Mike Baker of Schaumburg is one of the passionate parents involved in the Schaumburg Autism Society, what he calls “a simple parent support group.”
Baker has been involved with the society for three years, focusing on advocating for special needs families with local legislators.
Now, however, he is about to become the state advocacy chairman for Autism Speaks. In that role, he will lead the search for advocates in every congressional district in Illinois and do what he has done locally — develop relationships with federal and state legislators to advocate for issues important to the autism community.
But before he leaves for the new job, Mike Baker talks to us about the importance of the Schaumburg Autism Society.
Q. You, Mike, are clearly very driven to help the special needs population. What drives you?
Baker: What drives me is the love my wife and I have for our 14-year-old son, Bryan.
As a parent of a teenager with autism, with the help and support of my wife, I have made it my goal to do my best to try to create opportunities for him when he is older.
He needs a place, after he is through the high school system and reaches the cutoff that adults with developmental disabilities face at age 22 — to learn job skills in order to be as independent as he can and not have to rely on the state. We owe him our best as parents.
Q. Tell us what the Schaumburg Autism Society does, and what its mission is.
Baker: The goal has been to provide parents with children on the autism spectrum a place to come together, to help each other raise and understand as best as they can their children — and spread awareness to others to understand and accept people with autism.
Q. The society is not afraid to wade into politics to demand that elected officials pay attention to the needs of special needs families. What is it you want from them?
Baker: Entering into the political arena was my idea, with the encouragement of friends in the group, to try to jump-start autism advocacy in the area and provide local forums for parents to talk about issues at the state and local level related to autism.
I will be transferring that advocacy to a new volunteer position with Autism Speaks, helping the Chicago Chapter place advocates in every congressional district; to develop relationships with congressmen, senators and eventually state legislators; to push issues and legislation that are important to families with autism.
I want legislators to understand that the problem of autism is getting bigger. Our kids are getting older and will need programs like the Career Skills Institute at Harper College in Palatine to provide adults on the autism spectrum and with other developmental disabilities opportunities to learn a vocation and life skills to live on their own.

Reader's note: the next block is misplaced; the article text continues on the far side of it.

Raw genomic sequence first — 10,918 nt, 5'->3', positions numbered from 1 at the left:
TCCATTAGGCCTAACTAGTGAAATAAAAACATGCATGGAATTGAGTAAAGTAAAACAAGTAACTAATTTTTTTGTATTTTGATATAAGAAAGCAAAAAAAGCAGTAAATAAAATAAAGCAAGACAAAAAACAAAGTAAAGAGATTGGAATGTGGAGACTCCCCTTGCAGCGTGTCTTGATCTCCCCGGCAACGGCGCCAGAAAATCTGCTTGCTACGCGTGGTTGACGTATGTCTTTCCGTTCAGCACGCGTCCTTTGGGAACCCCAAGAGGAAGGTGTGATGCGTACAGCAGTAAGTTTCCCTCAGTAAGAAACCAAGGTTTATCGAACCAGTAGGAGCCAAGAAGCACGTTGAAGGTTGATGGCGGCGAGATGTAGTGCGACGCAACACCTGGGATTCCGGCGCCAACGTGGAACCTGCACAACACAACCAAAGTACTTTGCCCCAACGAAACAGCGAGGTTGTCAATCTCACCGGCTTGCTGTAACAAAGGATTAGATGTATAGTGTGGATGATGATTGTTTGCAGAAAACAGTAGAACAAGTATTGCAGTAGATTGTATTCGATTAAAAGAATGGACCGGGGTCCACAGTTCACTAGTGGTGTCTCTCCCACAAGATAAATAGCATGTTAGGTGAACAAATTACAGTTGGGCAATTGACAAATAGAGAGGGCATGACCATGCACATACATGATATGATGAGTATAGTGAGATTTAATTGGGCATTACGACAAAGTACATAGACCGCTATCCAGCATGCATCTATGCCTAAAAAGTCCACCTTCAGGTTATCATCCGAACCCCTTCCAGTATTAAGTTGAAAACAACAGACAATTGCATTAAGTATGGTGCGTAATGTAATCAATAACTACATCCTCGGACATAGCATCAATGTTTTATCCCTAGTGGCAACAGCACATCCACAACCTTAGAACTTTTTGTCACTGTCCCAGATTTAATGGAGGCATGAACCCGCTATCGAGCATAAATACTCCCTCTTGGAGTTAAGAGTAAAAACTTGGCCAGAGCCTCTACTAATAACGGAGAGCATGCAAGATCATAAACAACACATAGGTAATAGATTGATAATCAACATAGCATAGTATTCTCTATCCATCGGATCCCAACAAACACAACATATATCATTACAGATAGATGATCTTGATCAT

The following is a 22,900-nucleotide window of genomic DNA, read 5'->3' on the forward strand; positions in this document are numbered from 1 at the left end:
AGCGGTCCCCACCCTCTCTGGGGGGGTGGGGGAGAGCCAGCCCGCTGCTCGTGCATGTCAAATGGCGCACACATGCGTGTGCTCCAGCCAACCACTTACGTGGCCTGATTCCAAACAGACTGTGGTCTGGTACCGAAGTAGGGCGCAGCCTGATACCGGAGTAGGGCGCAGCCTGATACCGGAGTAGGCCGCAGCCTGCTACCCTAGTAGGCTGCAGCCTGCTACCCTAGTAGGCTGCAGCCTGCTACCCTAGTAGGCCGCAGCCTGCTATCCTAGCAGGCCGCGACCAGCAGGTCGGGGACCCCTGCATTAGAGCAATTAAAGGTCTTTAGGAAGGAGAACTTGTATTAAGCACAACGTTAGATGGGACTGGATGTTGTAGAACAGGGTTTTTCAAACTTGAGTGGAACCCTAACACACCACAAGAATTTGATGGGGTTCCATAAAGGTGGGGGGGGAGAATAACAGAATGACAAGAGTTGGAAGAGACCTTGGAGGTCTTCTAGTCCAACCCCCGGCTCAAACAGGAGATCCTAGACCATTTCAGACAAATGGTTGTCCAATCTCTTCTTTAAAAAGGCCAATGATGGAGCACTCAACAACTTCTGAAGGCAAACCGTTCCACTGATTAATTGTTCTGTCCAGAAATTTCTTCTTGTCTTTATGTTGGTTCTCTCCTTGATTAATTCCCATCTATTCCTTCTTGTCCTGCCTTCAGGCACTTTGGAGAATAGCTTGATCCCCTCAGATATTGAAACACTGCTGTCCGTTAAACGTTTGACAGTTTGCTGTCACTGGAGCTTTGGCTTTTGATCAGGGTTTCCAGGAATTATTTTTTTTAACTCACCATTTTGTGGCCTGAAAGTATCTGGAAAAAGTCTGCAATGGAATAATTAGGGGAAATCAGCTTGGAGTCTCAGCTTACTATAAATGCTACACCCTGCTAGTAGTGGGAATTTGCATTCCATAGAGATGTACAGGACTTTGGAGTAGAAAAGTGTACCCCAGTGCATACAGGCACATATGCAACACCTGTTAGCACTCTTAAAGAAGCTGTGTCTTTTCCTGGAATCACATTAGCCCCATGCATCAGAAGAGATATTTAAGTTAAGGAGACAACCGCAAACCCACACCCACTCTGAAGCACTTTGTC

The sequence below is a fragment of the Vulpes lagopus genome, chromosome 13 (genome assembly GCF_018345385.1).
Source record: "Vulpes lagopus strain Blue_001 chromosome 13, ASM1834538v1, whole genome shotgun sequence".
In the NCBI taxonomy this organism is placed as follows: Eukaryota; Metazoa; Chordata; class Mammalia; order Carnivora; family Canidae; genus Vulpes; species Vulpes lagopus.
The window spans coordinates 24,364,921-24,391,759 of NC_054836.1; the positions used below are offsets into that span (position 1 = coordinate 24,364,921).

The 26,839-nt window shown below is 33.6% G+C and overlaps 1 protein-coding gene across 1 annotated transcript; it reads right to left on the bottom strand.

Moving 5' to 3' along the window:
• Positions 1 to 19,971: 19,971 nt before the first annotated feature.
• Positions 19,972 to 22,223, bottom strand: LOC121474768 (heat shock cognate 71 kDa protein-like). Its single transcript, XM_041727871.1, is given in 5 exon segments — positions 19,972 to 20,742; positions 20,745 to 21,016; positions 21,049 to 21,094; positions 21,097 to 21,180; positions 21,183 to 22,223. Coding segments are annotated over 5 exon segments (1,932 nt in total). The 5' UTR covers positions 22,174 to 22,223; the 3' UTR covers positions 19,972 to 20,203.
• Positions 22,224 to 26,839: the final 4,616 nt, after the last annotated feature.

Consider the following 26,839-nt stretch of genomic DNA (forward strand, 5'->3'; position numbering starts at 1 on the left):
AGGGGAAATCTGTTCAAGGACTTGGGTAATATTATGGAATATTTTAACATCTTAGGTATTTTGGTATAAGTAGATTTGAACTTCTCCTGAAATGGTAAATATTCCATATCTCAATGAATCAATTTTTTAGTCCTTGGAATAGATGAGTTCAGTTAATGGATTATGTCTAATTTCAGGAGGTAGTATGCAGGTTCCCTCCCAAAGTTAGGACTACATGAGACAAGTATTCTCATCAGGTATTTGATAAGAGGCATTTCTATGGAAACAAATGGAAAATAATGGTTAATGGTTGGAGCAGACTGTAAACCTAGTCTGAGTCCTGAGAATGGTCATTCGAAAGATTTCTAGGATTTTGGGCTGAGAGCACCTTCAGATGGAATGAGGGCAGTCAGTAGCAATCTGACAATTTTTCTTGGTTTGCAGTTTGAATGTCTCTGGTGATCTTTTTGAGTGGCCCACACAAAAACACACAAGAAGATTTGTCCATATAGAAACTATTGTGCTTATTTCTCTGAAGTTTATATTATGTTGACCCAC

This population is getting bigger, regardless of the problems at the state and federal level. The issues and needs of this vulnerable population need to be addressed and not put off any longer.
Q. Is the society primarily focused on children, adults or both? Why?
Baker: The primary focus at first was providing a group setting, with support group meetings for parents with elementary and up to junior high age children on the autism spectrum in the Schaumburg area.
The meetings were a way for parents to talk about their experiences raising a child and to work together to navigate the tremendous obstacles in understanding their children with autism and helping each find the resources they need, which they could not get from their local schools or the state.
Now, with the age of social media, parents can do more online communication and fewer parent group meetings, but still form strong relationships with people who understand what it’s like to love, understand, and raise a child with autism.
Q. People who do not have autistic family members probably do not understand many things about autism. What are the most common misperceptions?
Baker: The most common misperception is even though a child is on the autism spectrum, there is still a person inside who is capable of love, understanding and of accomplishing many great things when you make an effort to understand what autism is and look past the lack of social skills and behaviors.
All can be accomplished by spending time understanding a person on the autism spectrum and having the patience to try. You’ll be surprised what you learn — that every person is different in their own unique way.
Q. How can people who do not belong to the society help the group in its work?
Baker: People who don’t have children on the autism spectrum can help by reading about autism. That way, when they meet a person with autism, they will not surprised by their behaviors and have a better understanding of the developmental disability and be more accepting of our children.
They also should understand that our children will grow up to be teenagers and adults and will need to be educated and have a place to live when parents will not be able to care for them any longer.
Q. Give me three words you wish would disappear from the language entirely.
Baker: The R word. Can’t. Invisible.Copyright © 2013 Paddock Publications, Inc. All rights reserved.